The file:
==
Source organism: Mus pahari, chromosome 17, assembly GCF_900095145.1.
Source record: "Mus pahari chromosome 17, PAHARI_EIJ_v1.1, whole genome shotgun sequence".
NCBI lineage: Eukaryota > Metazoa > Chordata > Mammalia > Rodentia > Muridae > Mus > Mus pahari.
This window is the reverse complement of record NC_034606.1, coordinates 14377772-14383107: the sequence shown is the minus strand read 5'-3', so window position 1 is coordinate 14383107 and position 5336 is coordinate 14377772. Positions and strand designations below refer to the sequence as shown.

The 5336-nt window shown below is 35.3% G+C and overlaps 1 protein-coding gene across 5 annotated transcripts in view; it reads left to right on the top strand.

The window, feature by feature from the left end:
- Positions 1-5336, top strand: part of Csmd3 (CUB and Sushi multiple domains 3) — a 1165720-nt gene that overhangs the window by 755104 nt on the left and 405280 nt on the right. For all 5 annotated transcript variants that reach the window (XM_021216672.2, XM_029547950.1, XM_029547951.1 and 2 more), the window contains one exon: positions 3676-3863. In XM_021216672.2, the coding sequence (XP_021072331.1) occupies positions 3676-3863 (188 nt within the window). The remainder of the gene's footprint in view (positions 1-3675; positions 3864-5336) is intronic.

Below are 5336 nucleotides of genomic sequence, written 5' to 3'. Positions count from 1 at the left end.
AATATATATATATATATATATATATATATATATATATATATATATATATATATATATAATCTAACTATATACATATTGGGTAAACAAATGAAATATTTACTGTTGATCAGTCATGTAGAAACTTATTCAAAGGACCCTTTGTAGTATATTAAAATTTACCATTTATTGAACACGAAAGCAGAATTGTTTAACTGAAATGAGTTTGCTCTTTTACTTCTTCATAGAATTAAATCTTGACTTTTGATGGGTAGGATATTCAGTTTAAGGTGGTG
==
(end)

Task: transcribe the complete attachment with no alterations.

Source organism: Mus pahari, chromosome 17, assembly GCF_900095145.1.
Source record: "Mus pahari chromosome 17, PAHARI_EIJ_v1.1, whole genome shotgun sequence".
NCBI lineage: Eukaryota > Metazoa > Chordata > Mammalia > Rodentia > Muridae > Mus > Mus pahari.
This window is the reverse complement of record NC_034606.1, coordinates 14377772-14383107: the sequence shown is the minus strand read 5'-3', so window position 1 is coordinate 14383107 and position 5336 is coordinate 14377772. Positions and strand designations below refer to the sequence as shown.

The 5336-nt window shown below is 35.3% G+C and overlaps 1 protein-coding gene across 5 annotated transcripts in view; it reads left to right on the top strand.

The window, feature by feature from the left end:
- Positions 1-5336, top strand: part of Csmd3 (CUB and Sushi multiple domains 3) — a 1165720-nt gene that overhangs the window by 755104 nt on the left and 405280 nt on the right. For all 5 annotated transcript variants that reach the window (XM_021216672.2, XM_029547950.1, XM_029547951.1 and 2 more), the window contains one exon: positions 3676-3863. In XM_021216672.2, the coding sequence (XP_021072331.1) occupies positions 3676-3863 (188 nt within the window). The remainder of the gene's footprint in view (positions 1-3675; positions 3864-5336) is intronic.

Below are 5336 nucleotides of genomic sequence, written 5' to 3'. Positions count from 1 at the left end.
AATATATATATATATATATATATATATATATATATATATATATATATATATATATATAATCTAACTATATACATATTGGGTAAACAAATGAAATATTTACTGTTGATCAGTCATGTAGAAACTTATTCAAAGGACCCTTTGTAGTATATTAAAATTTACCATTTATTGAACACGAAAGCAGAATTGTTTAACTGAAATGAGTTTGCTCTTTTACTTCTTCATAGAATTAAATCTTGACTTTTGATGGGTAGGATATTCAGTTTAAGGTGGTG